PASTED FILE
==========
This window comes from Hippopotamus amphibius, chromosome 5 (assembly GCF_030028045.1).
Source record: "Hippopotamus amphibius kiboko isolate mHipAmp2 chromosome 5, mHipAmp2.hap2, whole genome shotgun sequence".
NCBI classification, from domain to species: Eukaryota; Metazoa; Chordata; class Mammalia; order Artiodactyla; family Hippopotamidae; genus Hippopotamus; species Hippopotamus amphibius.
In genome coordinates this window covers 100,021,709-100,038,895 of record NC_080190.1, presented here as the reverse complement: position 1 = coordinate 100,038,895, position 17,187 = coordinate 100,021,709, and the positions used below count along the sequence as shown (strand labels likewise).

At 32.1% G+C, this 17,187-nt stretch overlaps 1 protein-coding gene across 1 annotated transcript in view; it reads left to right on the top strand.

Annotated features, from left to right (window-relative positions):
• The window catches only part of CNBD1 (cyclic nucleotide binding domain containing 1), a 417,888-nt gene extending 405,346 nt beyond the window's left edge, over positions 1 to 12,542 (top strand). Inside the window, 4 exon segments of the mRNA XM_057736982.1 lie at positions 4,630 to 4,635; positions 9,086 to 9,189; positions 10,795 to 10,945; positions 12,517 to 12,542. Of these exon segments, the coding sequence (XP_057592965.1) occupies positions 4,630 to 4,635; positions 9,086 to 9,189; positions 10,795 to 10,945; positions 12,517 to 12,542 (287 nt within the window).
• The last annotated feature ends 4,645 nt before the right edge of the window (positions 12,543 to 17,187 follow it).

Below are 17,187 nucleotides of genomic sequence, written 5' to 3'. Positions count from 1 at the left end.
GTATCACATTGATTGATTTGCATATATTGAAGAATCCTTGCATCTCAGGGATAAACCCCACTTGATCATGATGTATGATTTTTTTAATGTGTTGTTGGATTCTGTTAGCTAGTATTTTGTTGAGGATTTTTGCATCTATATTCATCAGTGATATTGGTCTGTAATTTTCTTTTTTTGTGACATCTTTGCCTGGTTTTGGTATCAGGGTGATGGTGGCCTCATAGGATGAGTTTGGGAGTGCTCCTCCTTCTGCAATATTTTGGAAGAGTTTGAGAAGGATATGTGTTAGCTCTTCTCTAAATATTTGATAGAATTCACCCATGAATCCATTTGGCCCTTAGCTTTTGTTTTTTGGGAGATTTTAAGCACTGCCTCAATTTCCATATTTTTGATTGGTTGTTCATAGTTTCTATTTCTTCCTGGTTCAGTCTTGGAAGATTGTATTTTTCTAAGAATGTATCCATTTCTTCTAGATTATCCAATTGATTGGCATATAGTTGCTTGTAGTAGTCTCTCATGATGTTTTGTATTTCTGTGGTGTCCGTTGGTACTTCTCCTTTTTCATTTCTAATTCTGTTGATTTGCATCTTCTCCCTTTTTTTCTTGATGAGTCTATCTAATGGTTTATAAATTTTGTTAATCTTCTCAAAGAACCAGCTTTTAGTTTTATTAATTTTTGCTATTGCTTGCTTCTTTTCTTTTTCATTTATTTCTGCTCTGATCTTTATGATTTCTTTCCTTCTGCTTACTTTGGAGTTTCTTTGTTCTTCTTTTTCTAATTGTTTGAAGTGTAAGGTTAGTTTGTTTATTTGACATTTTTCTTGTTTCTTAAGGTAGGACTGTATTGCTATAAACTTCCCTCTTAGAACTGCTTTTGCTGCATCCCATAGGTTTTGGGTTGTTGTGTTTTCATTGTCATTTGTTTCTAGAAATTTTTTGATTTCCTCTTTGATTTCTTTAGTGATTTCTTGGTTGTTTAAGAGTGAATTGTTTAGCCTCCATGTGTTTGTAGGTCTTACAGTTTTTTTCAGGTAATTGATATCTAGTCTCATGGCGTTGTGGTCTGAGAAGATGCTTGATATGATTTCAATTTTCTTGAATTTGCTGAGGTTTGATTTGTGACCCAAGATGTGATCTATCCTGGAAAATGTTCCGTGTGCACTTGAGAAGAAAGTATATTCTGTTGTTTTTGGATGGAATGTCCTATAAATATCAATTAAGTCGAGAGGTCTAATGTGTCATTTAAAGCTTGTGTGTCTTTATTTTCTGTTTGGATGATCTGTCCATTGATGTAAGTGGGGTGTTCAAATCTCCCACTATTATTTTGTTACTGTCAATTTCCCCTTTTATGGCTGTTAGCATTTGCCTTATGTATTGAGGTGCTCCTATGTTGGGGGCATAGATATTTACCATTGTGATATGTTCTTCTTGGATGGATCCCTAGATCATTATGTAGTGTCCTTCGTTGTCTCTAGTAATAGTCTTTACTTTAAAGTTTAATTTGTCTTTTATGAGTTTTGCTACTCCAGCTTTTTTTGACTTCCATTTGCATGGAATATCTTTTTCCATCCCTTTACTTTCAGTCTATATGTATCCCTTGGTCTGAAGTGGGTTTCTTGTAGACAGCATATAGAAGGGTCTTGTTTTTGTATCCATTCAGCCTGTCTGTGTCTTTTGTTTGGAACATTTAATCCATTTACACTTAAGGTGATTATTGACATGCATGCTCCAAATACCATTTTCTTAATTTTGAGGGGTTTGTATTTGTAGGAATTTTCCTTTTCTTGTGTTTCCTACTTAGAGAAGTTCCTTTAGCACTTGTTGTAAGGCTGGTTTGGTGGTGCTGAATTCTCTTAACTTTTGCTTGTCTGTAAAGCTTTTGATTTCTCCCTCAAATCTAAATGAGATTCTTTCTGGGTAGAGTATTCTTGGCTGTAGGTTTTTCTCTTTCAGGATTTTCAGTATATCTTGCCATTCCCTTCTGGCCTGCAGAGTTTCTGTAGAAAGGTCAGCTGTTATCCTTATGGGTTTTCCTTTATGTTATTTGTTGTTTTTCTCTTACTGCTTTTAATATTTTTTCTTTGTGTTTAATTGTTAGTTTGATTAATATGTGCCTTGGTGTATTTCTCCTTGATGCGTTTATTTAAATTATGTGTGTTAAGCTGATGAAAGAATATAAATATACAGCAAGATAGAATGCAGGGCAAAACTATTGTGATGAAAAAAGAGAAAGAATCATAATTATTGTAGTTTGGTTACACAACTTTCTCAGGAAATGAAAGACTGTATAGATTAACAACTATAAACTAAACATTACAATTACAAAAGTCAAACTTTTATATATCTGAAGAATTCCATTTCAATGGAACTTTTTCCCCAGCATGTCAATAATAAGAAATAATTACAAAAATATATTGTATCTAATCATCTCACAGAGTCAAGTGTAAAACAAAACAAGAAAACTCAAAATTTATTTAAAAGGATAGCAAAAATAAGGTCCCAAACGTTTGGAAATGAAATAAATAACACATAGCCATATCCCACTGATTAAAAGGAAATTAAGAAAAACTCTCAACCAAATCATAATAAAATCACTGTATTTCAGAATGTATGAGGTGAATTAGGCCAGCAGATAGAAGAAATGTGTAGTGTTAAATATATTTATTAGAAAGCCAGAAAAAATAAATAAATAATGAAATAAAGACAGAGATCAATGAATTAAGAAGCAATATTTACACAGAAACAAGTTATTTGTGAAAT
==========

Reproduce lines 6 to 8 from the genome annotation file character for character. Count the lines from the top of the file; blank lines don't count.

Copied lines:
Annotated features, from left to right (window-relative positions):
• The window catches only part of CNBD1 (cyclic nucleotide binding domain containing 1), a 417,888-nt gene extending 405,346 nt beyond the window's left edge, over positions 1 to 12,542 (top strand). Inside the window, 4 exon segments of the mRNA XM_057736982.1 lie at positions 4,630 to 4,635; positions 9,086 to 9,189; positions 10,795 to 10,945; positions 12,517 to 12,542. Of these exon segments, the coding sequence (XP_057592965.1) occupies positions 4,630 to 4,635; positions 9,086 to 9,189; positions 10,795 to 10,945; positions 12,517 to 12,542 (287 nt within the window).
• The last annotated feature ends 4,645 nt before the right edge of the window (positions 12,543 to 17,187 follow it).